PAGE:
767

Synechococcus elongates

767

Syrian hamster embryo cells

693

Tilapia

726

Tinospora cordifolia

726

Traditional medicine

719

Vitamin-E

733

Zn- supplementation

705

 

 

 

Review Article

 

Indian Journal of Experimental Biology

Vol. 44, September 2006, pp. 683-692

 

 

 

Genetic basis of HIV-1 resistance and susceptibility: An approach to understand correlation between human genes and HIV-1 infection

Vijay Kumar, O Prakash, S Manpreet, G Sumedh & B Medhi

 

HIV infection is the serious medical and public health issue of present generation. By 2005, it has already infected a cumulative total of more than sixty million people worldwide and the number of HIV positive cases are rising day by day. India is currently estimated to have about 5.1 million infected persons with HIV-1 or AIDS (second only to South Africa) and this number could increase to 24 million in the next ten years. This pandemic situation of the AIDS stimulated a plethora of longitudinal cohort studies which are designed to document medical heterogeneity as well as to mitigate the factors that regulate the HIV-1 infection, disease progression and the immune defenses. In recent years these genetic studies have led to the discovery of various MHC and non MHC encoded genes, which directly or indirectly influence the susceptibility and resistance to HIV infection and AIDS.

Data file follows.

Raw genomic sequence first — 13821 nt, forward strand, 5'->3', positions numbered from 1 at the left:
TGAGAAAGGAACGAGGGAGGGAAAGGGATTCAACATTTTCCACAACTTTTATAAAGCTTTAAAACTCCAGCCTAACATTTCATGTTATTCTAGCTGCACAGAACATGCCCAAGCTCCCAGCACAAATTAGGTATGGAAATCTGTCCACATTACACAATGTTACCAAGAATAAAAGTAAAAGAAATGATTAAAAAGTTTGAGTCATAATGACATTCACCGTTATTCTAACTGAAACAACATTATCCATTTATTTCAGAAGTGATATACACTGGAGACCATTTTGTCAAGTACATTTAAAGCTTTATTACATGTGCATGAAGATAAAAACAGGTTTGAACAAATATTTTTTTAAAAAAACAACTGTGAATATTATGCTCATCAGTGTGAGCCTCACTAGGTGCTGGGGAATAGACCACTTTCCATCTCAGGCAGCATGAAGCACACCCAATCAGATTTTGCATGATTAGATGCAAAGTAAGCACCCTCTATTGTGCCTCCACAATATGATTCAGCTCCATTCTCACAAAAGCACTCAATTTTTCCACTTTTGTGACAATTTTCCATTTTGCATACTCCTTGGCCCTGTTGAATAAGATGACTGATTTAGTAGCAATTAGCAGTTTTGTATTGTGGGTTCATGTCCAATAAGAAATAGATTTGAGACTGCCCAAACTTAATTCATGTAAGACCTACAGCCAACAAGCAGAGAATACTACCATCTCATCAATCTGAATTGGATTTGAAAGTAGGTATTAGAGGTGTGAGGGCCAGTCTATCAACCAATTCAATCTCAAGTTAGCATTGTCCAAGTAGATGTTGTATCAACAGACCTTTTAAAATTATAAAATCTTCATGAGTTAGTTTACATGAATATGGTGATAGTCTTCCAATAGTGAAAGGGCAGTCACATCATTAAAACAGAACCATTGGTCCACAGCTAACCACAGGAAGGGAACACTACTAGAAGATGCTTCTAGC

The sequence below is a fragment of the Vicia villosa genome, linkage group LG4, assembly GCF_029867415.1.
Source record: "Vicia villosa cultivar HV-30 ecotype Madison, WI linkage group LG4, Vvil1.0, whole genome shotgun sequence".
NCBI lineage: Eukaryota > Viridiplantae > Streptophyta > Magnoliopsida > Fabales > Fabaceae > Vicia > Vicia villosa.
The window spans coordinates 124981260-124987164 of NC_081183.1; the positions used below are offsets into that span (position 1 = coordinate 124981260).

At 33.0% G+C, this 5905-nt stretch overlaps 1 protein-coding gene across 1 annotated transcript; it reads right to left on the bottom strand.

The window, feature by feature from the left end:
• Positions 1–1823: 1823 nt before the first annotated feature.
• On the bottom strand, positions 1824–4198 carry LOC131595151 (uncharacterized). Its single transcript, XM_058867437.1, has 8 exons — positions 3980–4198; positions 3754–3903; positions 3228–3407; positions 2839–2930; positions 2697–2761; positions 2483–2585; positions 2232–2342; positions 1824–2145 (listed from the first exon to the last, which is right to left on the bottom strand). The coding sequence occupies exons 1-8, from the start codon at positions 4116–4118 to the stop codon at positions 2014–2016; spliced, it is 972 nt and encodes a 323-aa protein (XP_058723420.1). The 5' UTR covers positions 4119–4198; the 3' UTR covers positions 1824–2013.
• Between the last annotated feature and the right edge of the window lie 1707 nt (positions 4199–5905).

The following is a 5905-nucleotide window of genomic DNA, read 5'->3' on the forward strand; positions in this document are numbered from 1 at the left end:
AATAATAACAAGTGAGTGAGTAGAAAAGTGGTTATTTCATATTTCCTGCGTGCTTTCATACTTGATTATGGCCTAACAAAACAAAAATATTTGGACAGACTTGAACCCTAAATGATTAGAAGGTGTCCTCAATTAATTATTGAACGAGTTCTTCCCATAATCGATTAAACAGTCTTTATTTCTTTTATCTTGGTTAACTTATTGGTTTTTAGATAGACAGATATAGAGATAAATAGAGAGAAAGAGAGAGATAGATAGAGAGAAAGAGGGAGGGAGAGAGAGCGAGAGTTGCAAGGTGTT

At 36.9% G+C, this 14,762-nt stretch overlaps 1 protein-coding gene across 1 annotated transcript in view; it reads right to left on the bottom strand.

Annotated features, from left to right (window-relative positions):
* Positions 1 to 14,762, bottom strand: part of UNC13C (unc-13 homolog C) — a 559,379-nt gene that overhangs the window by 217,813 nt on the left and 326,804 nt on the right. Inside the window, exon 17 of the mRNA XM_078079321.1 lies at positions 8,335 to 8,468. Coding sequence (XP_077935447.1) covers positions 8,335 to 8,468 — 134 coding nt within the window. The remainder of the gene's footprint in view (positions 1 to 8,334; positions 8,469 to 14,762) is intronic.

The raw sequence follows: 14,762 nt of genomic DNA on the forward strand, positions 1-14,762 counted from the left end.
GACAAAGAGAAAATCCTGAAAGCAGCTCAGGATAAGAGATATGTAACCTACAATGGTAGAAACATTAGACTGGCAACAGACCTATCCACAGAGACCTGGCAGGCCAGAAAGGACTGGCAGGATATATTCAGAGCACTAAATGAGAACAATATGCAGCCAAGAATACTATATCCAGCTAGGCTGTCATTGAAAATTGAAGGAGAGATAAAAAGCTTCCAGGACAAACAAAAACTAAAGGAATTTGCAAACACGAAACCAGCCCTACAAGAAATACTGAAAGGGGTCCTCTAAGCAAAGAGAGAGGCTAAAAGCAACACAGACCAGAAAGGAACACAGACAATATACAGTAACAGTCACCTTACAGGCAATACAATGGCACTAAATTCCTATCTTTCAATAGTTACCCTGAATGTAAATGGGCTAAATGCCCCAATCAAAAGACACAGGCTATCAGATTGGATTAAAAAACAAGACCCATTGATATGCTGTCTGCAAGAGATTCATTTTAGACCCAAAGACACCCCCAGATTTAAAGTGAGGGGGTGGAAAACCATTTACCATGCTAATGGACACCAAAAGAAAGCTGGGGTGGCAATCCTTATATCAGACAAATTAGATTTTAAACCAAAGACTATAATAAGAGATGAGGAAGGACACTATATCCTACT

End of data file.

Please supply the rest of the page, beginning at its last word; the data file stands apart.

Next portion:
These genes and their mutated forms and their products which play a major role in determining the susceptibility or resistance to HIV-1 infection and AIDS. These genes have been categorized into MHC or non MHC encoded genes. The MHC encoded genes which determine HIV resistance or susceptibility are HLA-B57, HLA-B58, HLA-B27, HLA-Bw4 and HLA-A11 in Southeast Asians. On the other hand, non MHC encoded genes are CCR5, CCR2, RANTES, CXCL12, CXCR6, CCL3L1, Interleukin-10 (IL-10), and interferon gamma. The site specific mutations in these genes determine the susceptibility or resistance to HIV-1 infection and AIDS. In future the study of host genes in relation to HIV-1 infection may provide the researchers to develop newer chemotherapeutic approaches to prevent or cure HIV-1 infection effectively.]

 

Papers

 

Indian Journal of Experimental Biology

Vol. 44, September 2006, pp.693-698

 

Differential role of MAP kinase isoforms in malachite green transformed Syrian hamster embryo fibroblasts in culture

Bipasha Bose, Rekha R Gour, Leena Motiwale & K V K Rao

 

Received 5 January 2006; revised 25 May 2006